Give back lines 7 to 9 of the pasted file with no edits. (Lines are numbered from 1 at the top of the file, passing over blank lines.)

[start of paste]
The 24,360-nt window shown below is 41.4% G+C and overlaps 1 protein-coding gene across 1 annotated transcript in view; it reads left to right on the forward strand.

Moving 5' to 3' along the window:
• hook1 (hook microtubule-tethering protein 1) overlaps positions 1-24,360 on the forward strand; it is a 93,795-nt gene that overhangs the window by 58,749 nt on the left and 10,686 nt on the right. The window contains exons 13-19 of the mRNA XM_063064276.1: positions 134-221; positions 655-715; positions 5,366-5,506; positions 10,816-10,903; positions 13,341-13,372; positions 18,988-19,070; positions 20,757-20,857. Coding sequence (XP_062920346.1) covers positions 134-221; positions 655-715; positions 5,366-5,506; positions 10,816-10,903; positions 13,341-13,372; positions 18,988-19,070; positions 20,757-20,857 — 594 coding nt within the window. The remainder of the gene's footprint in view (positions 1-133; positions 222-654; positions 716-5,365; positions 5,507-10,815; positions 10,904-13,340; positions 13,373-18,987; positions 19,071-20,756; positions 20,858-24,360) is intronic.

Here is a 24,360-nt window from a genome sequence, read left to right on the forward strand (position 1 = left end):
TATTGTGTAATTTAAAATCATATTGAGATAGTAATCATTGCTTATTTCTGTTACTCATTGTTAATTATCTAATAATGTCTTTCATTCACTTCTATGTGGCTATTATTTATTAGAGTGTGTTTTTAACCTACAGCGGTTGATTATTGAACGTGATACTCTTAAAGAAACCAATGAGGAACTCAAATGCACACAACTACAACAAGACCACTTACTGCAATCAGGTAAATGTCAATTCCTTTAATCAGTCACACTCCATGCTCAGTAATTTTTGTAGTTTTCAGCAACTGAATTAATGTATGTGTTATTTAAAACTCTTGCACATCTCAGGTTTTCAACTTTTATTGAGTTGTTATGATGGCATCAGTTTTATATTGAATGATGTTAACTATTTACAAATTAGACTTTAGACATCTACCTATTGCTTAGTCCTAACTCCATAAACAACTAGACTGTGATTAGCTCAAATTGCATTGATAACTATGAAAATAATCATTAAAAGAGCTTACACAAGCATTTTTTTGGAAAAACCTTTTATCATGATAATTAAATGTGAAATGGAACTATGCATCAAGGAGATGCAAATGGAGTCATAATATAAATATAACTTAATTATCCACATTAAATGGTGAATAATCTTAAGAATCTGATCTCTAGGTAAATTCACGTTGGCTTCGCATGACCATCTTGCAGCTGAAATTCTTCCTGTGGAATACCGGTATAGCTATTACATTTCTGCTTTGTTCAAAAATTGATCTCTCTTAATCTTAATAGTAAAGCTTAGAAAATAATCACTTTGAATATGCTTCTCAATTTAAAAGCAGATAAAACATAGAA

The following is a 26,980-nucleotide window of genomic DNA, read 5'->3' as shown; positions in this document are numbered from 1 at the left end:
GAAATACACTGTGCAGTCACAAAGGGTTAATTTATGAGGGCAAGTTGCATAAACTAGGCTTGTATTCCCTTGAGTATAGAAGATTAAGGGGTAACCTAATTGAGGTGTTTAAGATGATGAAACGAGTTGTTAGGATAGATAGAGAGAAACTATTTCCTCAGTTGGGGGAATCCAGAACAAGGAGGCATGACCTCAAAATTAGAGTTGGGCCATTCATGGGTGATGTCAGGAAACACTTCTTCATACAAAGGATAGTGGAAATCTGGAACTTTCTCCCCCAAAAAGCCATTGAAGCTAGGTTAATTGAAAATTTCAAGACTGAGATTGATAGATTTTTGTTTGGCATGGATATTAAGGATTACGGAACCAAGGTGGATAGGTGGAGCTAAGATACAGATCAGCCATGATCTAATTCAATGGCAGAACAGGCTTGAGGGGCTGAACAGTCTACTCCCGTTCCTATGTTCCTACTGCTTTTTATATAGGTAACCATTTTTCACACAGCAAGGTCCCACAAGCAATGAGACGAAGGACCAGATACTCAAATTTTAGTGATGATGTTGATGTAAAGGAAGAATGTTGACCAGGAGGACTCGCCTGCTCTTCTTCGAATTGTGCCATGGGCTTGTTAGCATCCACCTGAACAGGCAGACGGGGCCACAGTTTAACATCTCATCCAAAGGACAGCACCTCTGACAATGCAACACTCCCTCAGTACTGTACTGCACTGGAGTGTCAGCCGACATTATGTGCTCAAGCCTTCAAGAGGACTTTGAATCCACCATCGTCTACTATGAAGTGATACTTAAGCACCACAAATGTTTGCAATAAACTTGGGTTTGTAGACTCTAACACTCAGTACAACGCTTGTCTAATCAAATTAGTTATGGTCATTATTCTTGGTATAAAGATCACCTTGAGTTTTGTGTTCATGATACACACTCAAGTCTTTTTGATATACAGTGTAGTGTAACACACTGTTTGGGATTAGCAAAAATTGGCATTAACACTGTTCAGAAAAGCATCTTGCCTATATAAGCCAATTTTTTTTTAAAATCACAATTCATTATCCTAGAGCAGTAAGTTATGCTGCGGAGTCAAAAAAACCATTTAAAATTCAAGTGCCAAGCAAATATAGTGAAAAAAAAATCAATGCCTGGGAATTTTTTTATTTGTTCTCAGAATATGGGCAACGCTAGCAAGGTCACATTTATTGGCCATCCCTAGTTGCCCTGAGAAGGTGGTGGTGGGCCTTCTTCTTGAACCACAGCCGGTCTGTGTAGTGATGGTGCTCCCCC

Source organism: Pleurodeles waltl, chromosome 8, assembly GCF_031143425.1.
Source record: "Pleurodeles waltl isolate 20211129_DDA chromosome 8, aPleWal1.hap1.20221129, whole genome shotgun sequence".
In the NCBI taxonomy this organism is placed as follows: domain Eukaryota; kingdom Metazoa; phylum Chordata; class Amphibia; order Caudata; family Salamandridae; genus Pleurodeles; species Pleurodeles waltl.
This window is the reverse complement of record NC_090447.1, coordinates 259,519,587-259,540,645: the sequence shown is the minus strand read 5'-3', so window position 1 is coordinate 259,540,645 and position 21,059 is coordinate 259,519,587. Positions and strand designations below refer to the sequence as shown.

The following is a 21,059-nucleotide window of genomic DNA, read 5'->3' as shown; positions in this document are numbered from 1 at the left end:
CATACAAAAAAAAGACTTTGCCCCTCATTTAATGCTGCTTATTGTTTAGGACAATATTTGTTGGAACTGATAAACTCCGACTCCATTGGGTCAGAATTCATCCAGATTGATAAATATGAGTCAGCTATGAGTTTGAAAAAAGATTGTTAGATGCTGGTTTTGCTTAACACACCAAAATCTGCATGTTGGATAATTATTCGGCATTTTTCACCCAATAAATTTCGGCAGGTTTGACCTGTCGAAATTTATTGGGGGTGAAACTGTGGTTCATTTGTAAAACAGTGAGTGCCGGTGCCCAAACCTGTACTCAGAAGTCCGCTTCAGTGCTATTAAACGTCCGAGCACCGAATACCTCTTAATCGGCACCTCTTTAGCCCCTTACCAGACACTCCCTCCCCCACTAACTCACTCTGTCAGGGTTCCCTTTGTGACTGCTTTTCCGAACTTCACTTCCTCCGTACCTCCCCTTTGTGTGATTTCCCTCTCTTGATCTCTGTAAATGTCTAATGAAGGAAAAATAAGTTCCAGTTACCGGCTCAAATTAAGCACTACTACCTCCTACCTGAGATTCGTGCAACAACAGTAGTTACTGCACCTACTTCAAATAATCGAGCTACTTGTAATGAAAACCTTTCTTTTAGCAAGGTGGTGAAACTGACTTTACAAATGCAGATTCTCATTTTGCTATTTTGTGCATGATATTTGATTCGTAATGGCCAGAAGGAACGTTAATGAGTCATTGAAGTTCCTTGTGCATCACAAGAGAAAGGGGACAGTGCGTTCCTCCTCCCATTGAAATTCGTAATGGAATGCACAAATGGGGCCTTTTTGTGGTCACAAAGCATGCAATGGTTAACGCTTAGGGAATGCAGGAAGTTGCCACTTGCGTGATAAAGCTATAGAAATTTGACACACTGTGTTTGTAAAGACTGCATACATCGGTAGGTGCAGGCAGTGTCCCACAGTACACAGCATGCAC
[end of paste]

GAAATACACTGTGCAGTCACAAAGGGTTAATTTATGAGGGCAAGTTGCATAAACTAGGCTTGTATTCCCTTGAGTATAGAAGATTAAGGGGTAACCTAATTGAGGTGTTTAAGATGATGAAACGAGTTGTTAGGATAGATAGAGAGAAACTATTTCCTCAGTTGGGGGAATCCAGAACAAGGAGGCATGACCTCAAAATTAGAGTTGGGCCATTCATGGGTGATGTCAGGAAACACTTCTTCATACAAAGGATAGTGGAAATCTGGAACTTTCTCCCCCAAAAAGCCATTGAAGCTAGGTTAATTGAAAATTTCAAGACTGAGATTGATAGATTTTTGTTTGGCATGGATATTAAGGATTACGGAACCAAGGTGGATAGGTGGAGCTAAGATACAGATCAGCCATGATCTAATTCAATGGCAGAACAGGCTTGAGGGGCTGAACAGTCTACTCCCGTTCCTATGTTCCTACTGCTTTTTATATAGGTAACCATTTTTCACACAGCAAGGTCCCACAAGCAATGAGACGAAGGACCAGATACTCAAATTTTAGTGATGATGTTGATGTAAAGGAAGAATGTTGACCAGGAGGACTCGCCTGCTCTTCTTCGAATTGTGCCATGGGCTTGTTAGCATCCACCTGAACAGGCAGACGGGGCCACAGTTTAACATCTCATCCAAAGGACAGCACCTCTGACAATGCAACACTCCCTCAGTACTGTACTGCACTGGAGTGTCAGCCGACATTATGTGCTCAAGCCTTCAAGAGGACTTTGAATCCACCATCGTCTACTATGAAGTGATACTTAAGCACCACAAATGTTTGCAATAAACTTGGGTTTGTAGACTCTAACACTCAGTACAACGCTTGTCTAATCAAATTAGTTATGGTCATTATTCTTGGTATAAAGATCACCTTGAGTTTTGTGTTCATGATACACACTCAAGTCTTTTTGATATACAGTGTAGTGTAACACACTGTTTGGGATTAGCAAAAATTGGCATTAACACTGTTCAGAAAAGCATCTTGCCTATATAAGCCAATTTTTTTTTAAAATCACAATTCATTATCCTAGAGCAGTAAGTTATGCTGCGGAGTCAAAAAAACCATTTAAAATTCAAGTGCCAAGCAAATATAGTGAAAAAAAAATCAATGCCTGGGAATTTTTTTATTTGTTCTCAGAATATGGGCAACGCTAGCAAGGTCACATTTATTGGCCATCCCTAGTTGCCCTGAGAAGGTGGTGGTGGGCCTTCTTCTTGAACCACAGCCGGTCTGTGTAGTGATGGTGCTCCCCC

Source organism: Pleurodeles waltl, chromosome 8, assembly GCF_031143425.1.
Source record: "Pleurodeles waltl isolate 20211129_DDA chromosome 8, aPleWal1.hap1.20221129, whole genome shotgun sequence".